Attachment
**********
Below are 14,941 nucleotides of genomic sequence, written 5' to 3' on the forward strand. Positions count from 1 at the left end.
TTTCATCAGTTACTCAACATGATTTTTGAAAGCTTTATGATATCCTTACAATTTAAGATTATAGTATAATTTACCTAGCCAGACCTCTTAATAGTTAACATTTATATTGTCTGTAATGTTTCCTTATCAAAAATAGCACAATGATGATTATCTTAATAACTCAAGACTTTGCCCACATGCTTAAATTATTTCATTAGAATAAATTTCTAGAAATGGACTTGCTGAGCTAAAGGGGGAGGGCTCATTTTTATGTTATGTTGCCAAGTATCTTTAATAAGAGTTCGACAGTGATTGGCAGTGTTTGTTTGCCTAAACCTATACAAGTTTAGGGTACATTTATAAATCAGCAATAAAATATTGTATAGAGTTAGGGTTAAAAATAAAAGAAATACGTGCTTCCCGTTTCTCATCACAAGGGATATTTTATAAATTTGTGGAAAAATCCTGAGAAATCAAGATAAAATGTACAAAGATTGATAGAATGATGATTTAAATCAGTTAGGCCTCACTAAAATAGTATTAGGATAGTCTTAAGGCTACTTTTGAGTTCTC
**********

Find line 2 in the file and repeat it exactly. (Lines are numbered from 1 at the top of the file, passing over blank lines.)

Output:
TTTCATCAGTTACTCAACATGATTTTTGAAAGCTTTATGATATCCTTACAATTTAAGATTATAGTATAATTTACCTAGCCAGACCTCTTAATAGTTAACATTTATATTGTCTGTAATGTTTCCTTATCAAAAATAGCACAATGATGATTATCTTAATAACTCAAGACTTTGCCCACATGCTTAAATTATTTCATTAGAATAAATTTCTAGAAATGGACTTGCTGAGCTAAAGGGGGAGGGCTCATTTTTATGTTATGTTGCCAAGTATCTTTAATAAGAGTTCGACAGTGATTGGCAGTGTTTGTTTGCCTAAACCTATACAAGTTTAGGGTACATTTATAAATCAGCAATAAAATATTGTATAGAGTTAGGGTTAAAAATAAAAGAAATACGTGCTTCCCGTTTCTCATCACAAGGGATATTTTATAAATTTGTGGAAAAATCCTGAGAAATCAAGATAAAATGTACAAAGATTGATAGAATGATGATTTAAATCAGTTAGGCCTCACTAAAATAGTATTAGGATAGTCTTAAGGCTACTTTTGAGTTCTC